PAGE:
Senate will work through holiday on debt ceiling debate
"Talk about Libya? How does that answer the concerns expressed by the president" about the debt limit, said Sen. Roger Wicker, R-Miss.
A confrontational tone dominated the day, with each side accusing the other of lacking seriousness about finding a way to extend the debt ceiling.
"Where is the president? Campaigning," said Sen. Rand Paul, R-Ky., one of a parade of GOP senators who took to the Senate floor to accuse Obama of not tackling the deficit standoff. "We're here, Mr. President."
Democrats focused on the GOP refusal to consider tax increases, including loophole closers Democrats have proposed on companies that ship jobs abroad and on wealthy owners of yachts, race horses and aircraft.
"Protecting them is not protecting America," said Sen. Richard Durbin, D-Ill., the No. 2 Senate Democratic leader.
The stakes of the debate were underscored when a Standard & Poor's executive said the credit-rating agency would give the government its lowest rating should lawmakers fail to agree on raising the borrowing limit and cause a federal default.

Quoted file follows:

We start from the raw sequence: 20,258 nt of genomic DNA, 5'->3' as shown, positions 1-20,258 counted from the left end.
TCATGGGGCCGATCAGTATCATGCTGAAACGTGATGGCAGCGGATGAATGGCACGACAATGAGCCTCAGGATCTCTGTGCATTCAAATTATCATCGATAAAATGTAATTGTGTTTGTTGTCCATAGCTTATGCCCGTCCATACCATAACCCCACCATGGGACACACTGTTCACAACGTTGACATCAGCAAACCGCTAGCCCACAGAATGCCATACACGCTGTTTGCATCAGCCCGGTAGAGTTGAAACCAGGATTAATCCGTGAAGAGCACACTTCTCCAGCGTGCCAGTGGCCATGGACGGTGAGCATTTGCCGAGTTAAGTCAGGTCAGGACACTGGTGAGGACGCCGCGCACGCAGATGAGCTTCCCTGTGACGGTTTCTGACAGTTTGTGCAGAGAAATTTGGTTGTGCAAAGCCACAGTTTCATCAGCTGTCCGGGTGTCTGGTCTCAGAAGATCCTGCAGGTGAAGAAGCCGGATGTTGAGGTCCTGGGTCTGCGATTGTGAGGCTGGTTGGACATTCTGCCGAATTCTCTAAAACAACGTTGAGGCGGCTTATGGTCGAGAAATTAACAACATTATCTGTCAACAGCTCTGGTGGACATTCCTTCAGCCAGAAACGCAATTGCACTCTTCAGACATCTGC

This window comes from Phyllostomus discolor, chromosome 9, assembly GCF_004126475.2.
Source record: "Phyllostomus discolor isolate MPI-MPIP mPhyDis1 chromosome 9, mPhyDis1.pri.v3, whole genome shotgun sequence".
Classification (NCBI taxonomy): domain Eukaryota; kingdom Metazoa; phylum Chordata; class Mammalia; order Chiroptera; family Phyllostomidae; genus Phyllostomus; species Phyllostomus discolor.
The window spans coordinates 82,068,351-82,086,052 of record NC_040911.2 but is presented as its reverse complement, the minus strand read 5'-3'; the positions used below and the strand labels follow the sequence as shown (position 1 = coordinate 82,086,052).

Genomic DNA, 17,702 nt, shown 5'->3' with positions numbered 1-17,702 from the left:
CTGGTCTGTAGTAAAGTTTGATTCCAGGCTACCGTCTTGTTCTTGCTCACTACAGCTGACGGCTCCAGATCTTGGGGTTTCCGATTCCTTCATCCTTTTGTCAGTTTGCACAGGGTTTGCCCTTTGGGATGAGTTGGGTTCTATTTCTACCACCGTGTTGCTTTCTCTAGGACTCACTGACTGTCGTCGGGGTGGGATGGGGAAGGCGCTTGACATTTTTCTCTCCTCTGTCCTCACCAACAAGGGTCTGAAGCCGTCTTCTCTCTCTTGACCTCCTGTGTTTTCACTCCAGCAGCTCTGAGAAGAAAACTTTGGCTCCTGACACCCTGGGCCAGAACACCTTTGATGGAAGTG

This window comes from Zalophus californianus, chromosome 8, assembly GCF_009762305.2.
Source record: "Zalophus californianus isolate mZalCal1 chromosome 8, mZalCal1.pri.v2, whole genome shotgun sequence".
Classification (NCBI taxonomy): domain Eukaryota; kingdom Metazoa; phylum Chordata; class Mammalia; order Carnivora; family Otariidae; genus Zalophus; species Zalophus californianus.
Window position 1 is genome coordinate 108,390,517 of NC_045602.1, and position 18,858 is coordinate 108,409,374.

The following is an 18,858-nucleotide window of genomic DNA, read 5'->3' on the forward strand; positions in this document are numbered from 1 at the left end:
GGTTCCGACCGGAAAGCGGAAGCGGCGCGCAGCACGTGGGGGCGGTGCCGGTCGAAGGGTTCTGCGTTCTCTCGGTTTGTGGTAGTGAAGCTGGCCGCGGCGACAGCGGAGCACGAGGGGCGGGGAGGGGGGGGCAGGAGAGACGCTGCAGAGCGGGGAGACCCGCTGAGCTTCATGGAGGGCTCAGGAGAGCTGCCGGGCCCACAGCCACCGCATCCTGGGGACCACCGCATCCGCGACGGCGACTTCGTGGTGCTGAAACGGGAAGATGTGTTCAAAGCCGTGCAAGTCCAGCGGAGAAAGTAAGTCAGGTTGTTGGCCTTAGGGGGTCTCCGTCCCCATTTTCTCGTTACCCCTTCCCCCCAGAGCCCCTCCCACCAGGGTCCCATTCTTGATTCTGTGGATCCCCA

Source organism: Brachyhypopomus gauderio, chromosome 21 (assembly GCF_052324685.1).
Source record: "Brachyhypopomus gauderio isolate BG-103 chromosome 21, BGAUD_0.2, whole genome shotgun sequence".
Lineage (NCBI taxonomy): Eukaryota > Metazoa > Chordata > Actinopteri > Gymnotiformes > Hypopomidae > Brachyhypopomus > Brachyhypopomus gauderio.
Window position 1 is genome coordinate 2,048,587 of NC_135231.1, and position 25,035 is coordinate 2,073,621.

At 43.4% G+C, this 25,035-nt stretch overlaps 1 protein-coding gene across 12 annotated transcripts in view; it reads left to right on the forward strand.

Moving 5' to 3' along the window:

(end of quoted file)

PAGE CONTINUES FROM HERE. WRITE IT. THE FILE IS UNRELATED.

Should that occur, S&P would drop the U.S. rating of AAA to D, John Chambers, managing director of sovereign ratings for the company, said on Bloomberg Television.
The United States pays an average of about 3 percent on its existing debt, according to the Treasury Department. In 2010, that added up to $197 billion in interest payments.
The nonpartisan Congressional Budget Office projects interest paid will rise from $463 billion by 2015. That's under the assumption that the U.S. keeps its AAA credit rating. A D rating from would force the government to pay sharply higher interest rates.
Lou Crandall, chief economist at Wrightson ICAP, noted that one of the biggest challenges if the U.S. defaults would be finding enough investors who could buy junk-rated bonds. Pension funds and other institutional investors who buy a large number of Treasurys aren't generally allowed to buy securities with such low credit ratings.
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